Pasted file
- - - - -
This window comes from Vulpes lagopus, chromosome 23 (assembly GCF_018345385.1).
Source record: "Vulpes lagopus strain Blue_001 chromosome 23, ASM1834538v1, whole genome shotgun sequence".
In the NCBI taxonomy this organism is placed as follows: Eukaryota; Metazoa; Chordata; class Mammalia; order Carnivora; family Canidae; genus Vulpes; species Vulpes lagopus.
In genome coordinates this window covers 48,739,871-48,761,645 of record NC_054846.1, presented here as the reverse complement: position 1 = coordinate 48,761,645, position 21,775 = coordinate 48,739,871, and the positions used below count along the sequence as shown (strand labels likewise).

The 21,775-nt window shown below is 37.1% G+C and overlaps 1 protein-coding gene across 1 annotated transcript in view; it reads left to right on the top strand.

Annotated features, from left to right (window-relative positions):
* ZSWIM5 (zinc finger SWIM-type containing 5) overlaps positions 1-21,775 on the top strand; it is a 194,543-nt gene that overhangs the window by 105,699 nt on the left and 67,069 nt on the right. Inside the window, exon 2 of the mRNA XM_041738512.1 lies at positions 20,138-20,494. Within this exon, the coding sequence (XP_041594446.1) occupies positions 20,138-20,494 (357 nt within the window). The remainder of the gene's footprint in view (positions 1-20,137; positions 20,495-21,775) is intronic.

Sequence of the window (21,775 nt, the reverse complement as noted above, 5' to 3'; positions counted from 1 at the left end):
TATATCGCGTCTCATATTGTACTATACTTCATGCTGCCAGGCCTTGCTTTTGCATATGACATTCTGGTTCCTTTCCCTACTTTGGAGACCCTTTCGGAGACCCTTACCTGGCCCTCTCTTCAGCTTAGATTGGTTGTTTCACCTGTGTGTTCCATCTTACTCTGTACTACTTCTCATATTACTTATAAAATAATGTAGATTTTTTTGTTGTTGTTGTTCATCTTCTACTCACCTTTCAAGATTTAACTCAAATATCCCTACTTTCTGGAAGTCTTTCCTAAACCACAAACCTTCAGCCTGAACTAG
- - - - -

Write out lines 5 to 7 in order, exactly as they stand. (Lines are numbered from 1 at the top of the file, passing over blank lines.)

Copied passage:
The 21,775-nt window shown below is 37.1% G+C and overlaps 1 protein-coding gene across 1 annotated transcript in view; it reads left to right on the top strand.

Annotated features, from left to right (window-relative positions):
* ZSWIM5 (zinc finger SWIM-type containing 5) overlaps positions 1-21,775 on the top strand; it is a 194,543-nt gene that overhangs the window by 105,699 nt on the left and 67,069 nt on the right. Inside the window, exon 2 of the mRNA XM_041738512.1 lies at positions 20,138-20,494. Within this exon, the coding sequence (XP_041594446.1) occupies positions 20,138-20,494 (357 nt within the window). The remainder of the gene's footprint in view (positions 1-20,137; positions 20,495-21,775) is intronic.